In pre-school children, sleep objectively assessed via sleep-EEGs remains stable over 12 months and is related to psychological functioning, but not to cortisol secretion

Study objectives

Cross-sectional studies provide evidence that in pre-schoolers poor sleep is by this age already associated with both poor psychological functioning and an increased cortisol secretion. However, long-term studies on the stability of sleep in pre-schoolers are scarce. The aim of the present study was therefore to investigate objectively assessed sleep in pre-schoolers longitudinally, and to predict sleep, psychological functioning and cortisol secretion prospectively as a function of sleep 12 months earlier.


A total of 58 pre-schoolers (mean age: 5.43 years; 47% females) were re-assessed 12 months later (mean age: 6.4 years). Sleep-EEG recordings were performed, saliva cortisol was analysed, and parents and experts rated children's psychological functioning.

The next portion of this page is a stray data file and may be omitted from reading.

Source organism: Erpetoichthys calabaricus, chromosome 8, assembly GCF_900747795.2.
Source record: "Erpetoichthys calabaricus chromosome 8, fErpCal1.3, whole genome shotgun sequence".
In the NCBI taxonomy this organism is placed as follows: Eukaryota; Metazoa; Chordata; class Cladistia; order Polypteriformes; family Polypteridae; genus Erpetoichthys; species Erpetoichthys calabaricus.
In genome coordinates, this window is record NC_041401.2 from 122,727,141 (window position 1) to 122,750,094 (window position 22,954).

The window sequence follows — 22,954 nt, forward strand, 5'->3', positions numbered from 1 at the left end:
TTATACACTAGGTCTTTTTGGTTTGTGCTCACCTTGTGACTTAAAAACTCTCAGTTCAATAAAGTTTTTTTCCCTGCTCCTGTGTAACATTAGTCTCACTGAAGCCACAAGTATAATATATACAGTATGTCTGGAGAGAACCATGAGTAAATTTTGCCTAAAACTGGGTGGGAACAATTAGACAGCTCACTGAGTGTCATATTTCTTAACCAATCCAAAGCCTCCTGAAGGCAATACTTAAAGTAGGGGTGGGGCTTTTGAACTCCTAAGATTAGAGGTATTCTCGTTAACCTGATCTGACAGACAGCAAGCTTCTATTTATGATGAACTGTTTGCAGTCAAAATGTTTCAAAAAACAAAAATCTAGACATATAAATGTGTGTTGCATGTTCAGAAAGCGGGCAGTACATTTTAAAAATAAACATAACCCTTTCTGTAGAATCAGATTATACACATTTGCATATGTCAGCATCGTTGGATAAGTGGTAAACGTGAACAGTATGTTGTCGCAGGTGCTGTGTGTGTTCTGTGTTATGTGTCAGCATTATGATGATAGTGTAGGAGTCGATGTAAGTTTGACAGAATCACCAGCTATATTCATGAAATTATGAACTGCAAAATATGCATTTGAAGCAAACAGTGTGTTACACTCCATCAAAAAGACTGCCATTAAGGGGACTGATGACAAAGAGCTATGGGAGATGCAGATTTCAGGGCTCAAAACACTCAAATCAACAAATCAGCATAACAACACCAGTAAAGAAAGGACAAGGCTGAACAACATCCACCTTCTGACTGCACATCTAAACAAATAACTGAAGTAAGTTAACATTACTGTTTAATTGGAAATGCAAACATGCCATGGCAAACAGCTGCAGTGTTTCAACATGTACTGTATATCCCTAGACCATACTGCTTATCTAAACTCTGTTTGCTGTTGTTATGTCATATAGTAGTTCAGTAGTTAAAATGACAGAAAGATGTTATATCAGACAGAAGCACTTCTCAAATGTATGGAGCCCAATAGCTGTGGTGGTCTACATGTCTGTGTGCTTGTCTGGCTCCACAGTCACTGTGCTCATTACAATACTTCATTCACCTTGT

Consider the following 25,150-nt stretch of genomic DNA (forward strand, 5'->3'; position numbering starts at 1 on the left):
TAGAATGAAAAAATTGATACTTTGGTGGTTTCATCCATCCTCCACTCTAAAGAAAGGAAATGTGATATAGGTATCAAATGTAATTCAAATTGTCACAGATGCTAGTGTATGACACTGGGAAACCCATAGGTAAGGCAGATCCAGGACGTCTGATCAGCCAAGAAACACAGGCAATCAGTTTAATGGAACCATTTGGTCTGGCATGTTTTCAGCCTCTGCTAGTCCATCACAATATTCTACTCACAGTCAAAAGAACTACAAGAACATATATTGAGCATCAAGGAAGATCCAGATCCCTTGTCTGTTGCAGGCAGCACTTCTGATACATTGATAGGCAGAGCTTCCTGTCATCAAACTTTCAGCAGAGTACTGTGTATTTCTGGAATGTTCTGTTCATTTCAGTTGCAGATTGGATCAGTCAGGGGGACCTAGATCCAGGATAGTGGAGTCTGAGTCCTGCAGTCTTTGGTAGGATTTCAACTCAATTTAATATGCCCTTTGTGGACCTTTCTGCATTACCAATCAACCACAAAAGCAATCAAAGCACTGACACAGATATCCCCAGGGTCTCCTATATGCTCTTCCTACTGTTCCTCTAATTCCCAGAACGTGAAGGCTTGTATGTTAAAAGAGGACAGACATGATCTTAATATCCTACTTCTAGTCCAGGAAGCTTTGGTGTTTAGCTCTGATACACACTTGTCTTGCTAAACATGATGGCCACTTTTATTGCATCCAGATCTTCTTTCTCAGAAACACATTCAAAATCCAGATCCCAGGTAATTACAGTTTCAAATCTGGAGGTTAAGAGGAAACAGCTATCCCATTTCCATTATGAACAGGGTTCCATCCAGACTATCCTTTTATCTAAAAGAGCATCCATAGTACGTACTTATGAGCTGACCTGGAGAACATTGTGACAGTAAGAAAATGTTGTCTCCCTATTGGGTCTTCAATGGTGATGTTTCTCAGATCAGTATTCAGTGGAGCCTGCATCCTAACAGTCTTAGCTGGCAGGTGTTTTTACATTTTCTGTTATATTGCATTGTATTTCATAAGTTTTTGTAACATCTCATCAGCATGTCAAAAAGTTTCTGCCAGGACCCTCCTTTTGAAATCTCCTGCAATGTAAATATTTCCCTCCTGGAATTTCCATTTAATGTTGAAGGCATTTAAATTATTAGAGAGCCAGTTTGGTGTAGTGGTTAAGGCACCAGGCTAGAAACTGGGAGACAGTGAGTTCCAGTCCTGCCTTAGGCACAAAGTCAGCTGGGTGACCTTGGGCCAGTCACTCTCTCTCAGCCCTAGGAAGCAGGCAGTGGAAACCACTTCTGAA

Longitudinally, poor objective sleep at age 5.4 years was associated with poor objective sleep and psychological difficulties but not cortisol secretion 12 months later. At age 6.4 years, poor sleep was concurrently associated with greater psychological difficulties and increased cortisol secretion.


In pre-schoolers, poor sleep objectively assessed at the age of 5.4 years was associated with poor sleep and psychological difficulties one year later. Data indicate that in pre-schoolers, sleep remains stable over a 12-months-period. Pre-schoolers with poor sleep appear to be at risk for developing further psychological difficulties.



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